Maybe you are like me, in a period of waiting. Waiting on God to fulfill his promises. Waiting on a new living situation. Waiting on a family member to finally "get it". Waiting on a life change. Waiting on a change in your financial situation. Waiting on a baby. Waiting on healing. Waiting for it to finally be your turn. Waiting for the next, inevitable wave of grief. Waiting on answered prayer. Waiting for the next big thing to come in and break up the mundane. Waiting on the headlights of your husband's car to pull in the driveway at the end of the work day. Waiting on feelings to follow actions. Waiting on joy. Waiting on peace. Waiting on hope.

Maybe you are like me and my friend. You are weary. You can relate to the shepherds. Every bone in your body aches with grief & doubt & foiled efforts & guilt. Crushed. Down-trodden. Cut-off. "Hope" makes you laugh-"maybe for someone else". "Hope" makes you cry-hot, bitter, tears spilling out of the depths of heartache and the ruts of disappointment etched crudely in your soul. Let me share something with you that I read  the other day which made my weary, waiting soul begin to rejoice.

"There shall come forth a shoot from the stump of Jesse
and a branch from its roots shall bear fruit." Isaiah 11:1 (ESV)

I had heard this verse before, almost every Christmas, I am sure. But this year, I found it striking a new chord within me. Jesse's family was being disciplined, like a tree cut off at the stump. Yet a shoot was promised. Life from death. The unfurling of tender hope from the weariness. I am gaining more appreciation for prophetic passages of scripture because they point to what it coming, but what is not (or at the time was not) yet here. They are words from the middle of waiting. And they offer hope for those of us caught up in the wait.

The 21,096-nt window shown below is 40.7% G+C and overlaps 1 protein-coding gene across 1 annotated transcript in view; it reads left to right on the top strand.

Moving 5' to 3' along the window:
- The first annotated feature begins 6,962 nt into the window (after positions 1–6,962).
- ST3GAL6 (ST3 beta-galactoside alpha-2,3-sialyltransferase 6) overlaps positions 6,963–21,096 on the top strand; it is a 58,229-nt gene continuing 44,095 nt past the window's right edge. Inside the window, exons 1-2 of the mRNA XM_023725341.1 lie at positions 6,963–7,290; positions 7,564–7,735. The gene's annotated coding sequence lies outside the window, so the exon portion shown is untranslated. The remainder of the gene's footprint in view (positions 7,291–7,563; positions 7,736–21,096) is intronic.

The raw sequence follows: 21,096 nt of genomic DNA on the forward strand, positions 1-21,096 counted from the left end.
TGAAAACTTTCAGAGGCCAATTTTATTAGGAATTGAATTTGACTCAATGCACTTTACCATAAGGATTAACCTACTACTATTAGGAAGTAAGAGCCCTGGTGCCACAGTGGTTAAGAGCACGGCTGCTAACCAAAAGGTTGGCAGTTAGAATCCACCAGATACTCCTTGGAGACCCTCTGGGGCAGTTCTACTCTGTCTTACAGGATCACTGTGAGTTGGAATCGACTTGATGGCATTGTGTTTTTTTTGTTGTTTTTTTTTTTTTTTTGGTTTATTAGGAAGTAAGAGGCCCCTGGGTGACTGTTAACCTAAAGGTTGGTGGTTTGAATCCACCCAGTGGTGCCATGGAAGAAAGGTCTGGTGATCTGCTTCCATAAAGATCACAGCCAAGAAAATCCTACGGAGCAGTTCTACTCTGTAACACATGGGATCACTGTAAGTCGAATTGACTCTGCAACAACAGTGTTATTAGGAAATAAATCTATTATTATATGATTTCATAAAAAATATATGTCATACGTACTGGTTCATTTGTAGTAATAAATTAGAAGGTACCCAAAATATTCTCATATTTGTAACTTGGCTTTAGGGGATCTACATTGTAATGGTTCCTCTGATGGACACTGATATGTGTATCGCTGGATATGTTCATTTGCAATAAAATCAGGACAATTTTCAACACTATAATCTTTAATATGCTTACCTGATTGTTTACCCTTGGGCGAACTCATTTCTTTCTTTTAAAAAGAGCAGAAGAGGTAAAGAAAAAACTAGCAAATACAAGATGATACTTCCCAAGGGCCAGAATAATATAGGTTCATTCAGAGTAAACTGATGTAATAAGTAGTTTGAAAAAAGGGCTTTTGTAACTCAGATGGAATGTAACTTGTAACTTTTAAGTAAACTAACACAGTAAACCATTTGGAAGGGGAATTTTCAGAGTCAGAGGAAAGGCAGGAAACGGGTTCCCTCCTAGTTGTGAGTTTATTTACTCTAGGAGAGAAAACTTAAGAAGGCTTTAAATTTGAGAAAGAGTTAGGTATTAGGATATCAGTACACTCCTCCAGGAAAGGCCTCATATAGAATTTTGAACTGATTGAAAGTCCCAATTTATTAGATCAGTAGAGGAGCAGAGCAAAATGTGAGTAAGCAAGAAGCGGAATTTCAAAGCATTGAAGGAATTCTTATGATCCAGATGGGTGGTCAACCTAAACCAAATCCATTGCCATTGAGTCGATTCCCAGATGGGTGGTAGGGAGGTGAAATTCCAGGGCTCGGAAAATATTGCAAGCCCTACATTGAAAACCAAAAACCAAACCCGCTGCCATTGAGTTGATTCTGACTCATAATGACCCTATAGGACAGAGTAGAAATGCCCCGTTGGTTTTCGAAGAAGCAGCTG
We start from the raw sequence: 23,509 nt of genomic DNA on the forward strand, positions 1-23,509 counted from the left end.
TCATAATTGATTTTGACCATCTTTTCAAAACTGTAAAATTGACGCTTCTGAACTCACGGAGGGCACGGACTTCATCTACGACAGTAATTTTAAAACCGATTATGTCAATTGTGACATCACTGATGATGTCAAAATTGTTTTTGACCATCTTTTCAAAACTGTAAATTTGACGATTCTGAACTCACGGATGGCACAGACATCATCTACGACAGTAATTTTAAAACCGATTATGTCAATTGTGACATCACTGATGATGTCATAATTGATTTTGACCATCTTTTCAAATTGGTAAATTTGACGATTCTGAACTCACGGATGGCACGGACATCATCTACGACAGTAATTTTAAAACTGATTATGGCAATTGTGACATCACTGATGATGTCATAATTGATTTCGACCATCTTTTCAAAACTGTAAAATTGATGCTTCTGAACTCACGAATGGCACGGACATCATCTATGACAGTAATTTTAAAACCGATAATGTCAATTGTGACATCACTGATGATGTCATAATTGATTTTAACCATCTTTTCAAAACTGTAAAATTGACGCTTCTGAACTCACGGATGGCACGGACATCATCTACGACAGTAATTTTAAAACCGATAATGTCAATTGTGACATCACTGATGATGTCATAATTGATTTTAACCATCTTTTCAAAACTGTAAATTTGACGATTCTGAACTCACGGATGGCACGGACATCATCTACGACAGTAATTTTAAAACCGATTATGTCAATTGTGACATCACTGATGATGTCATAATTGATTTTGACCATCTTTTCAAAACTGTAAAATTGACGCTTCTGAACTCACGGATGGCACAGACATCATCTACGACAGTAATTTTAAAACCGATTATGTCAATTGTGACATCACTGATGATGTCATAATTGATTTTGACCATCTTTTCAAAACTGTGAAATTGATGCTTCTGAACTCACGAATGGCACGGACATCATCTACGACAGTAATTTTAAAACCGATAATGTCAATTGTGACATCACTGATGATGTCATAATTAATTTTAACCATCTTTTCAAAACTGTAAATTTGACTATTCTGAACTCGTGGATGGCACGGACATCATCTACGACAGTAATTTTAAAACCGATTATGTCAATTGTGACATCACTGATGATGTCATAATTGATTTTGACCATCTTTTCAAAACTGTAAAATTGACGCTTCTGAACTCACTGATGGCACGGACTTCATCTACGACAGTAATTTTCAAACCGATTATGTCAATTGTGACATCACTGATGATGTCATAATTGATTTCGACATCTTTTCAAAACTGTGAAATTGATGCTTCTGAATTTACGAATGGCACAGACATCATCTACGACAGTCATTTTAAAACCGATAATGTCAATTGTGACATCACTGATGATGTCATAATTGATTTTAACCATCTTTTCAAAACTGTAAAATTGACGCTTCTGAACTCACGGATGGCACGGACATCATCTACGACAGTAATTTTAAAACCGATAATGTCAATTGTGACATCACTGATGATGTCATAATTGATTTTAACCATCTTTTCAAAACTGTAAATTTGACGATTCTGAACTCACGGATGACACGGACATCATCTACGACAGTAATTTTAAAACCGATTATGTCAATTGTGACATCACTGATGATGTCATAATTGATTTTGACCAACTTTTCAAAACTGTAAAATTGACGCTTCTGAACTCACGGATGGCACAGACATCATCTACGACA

I can imagine that when people heard this prophetic promise it filled them with a glimmer of hope. I bet in their weariness they were too exhausted or too hesitant to leap with joy. But perhaps in their weariness there was enough of a flicker of hope at hearing this promise that they could choose to rejoice. 

I am learning that you can be weary and still rejoice. You can be downtrodden and still steadfast. You can be disappointed and still full of hope. And unlike the people that Isaiah was speaking to, we can see the shoot. We live in a "post-shoot" world. So, this Advent, although I may be weary, although I can relate to the cut-off stump of Jesse, although I find myself constantly playing the waiting game, I will rejoice in the hope of the shoot-the new life and the promised fruit. And I will wait well. 

Will you join me this Advent as I learn and write through the wait? Whether you currently find your self in a "stumpy" season or not, Advent is a season of waiting, expecting, anticipating for all of us. Let's lift our weary, rejoicing hearts together as a sacrifice of praise to our worthy God-the shoot grower,the Shoot himself, our great Hope.